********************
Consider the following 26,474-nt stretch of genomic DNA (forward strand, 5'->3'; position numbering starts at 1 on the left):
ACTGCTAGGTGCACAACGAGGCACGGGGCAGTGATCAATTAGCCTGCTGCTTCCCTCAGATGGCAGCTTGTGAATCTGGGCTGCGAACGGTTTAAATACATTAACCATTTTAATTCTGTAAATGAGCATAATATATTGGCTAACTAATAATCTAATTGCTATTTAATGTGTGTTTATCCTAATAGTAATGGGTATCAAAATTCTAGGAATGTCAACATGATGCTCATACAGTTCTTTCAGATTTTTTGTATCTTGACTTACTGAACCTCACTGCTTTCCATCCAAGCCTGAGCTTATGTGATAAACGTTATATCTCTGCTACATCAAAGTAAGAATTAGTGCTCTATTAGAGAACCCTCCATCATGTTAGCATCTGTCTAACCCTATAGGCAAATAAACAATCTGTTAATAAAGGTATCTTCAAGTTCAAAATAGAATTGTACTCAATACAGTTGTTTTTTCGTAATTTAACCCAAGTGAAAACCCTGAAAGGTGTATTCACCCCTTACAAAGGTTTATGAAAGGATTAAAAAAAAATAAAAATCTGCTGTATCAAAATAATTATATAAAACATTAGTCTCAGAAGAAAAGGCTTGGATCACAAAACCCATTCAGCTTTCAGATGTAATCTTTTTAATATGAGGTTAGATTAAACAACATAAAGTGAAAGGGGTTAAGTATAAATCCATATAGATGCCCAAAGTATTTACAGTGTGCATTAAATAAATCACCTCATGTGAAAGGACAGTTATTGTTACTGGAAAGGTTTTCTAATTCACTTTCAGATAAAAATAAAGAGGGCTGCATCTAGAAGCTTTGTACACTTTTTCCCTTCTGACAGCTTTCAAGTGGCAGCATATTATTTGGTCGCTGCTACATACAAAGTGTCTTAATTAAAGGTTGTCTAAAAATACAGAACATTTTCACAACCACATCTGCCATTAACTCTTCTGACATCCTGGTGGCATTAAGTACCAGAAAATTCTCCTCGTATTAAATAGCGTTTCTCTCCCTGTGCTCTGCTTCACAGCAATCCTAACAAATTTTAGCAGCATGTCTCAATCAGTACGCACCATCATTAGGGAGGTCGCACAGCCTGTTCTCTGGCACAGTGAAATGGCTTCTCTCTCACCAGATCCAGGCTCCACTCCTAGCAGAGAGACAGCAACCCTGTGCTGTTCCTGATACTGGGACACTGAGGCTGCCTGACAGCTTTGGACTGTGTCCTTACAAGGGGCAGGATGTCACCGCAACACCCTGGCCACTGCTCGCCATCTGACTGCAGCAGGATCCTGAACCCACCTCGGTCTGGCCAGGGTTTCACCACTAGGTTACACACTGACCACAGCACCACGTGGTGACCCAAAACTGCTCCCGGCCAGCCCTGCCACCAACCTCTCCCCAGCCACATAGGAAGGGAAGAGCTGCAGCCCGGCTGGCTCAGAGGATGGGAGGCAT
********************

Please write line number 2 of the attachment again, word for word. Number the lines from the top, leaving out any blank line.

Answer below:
ACTGCTAGGTGCACAACGAGGCACGGGGCAGTGATCAATTAGCCTGCTGCTTCCCTCAGATGGCAGCTTGTGAATCTGGGCTGCGAACGGTTTAAATACATTAACCATTTTAATTCTGTAAATGAGCATAATATATTGGCTAACTAATAATCTAATTGCTATTTAATGTGTGTTTATCCTAATAGTAATGGGTATCAAAATTCTAGGAATGTCAACATGATGCTCATACAGTTCTTTCAGATTTTTTGTATCTTGACTTACTGAACCTCACTGCTTTCCATCCAAGCCTGAGCTTATGTGATAAACGTTATATCTCTGCTACATCAAAGTAAGAATTAGTGCTCTATTAGAGAACCCTCCATCATGTTAGCATCTGTCTAACCCTATAGGCAAATAAACAATCTGTTAATAAAGGTATCTTCAAGTTCAAAATAGAATTGTACTCAATACAGTTGTTTTTTCGTAATTTAACCCAAGTGAAAACCCTGAAAGGTGTATTCACCCCTTACAAAGGTTTATGAAAGGATTAAAAAAAAATAAAAATCTGCTGTATCAAAATAATTATATAAAACATTAGTCTCAGAAGAAAAGGCTTGGATCACAAAACCCATTCAGCTTTCAGATGTAATCTTTTTAATATGAGGTTAGATTAAACAACATAAAGTGAAAGGGGTTAAGTATAAATCCATATAGATGCCCAAAGTATTTACAGTGTGCATTAAATAAATCACCTCATGTGAAAGGACAGTTATTGTTACTGGAAAGGTTTTCTAATTCACTTTCAGATAAAAATAAAGAGGGCTGCATCTAGAAGCTTTGTACACTTTTTCCCTTCTGACAGCTTTCAAGTGGCAGCATATTATTTGGTCGCTGCTACATACAAAGTGTCTTAATTAAAGGTTGTCTAAAAATACAGAACATTTTCACAACCACATCTGCCATTAACTCTTCTGACATCCTGGTGGCATTAAGTACCAGAAAATTCTCCTCGTATTAAATAGCGTTTCTCTCCCTGTGCTCTGCTTCACAGCAATCCTAACAAATTTTAGCAGCATGTCTCAATCAGTACGCACCATCATTAGGGAGGTCGCACAGCCTGTTCTCTGGCACAGTGAAATGGCTTCTCTCTCACCAGATCCAGGCTCCACTCCTAGCAGAGAGACAGCAACCCTGTGCTGTTCCTGATACTGGGACACTGAGGCTGCCTGACAGCTTTGGACTGTGTCCTTACAAGGGGCAGGATGTCACCGCAACACCCTGGCCACTGCTCGCCATCTGACTGCAGCAGGATCCTGAACCCACCTCGGTCTGGCCAGGGTTTCACCACTAGGTTACACACTGACCACAGCACCACGTGGTGACCCAAAACTGCTCCCGGCCAGCCCTGCCACCAACCTCTCCCCAGCCACATAGGAAGGGAAGAGCTGCAGCCCGGCTGGCTCAGAGGATGGGAGGCAT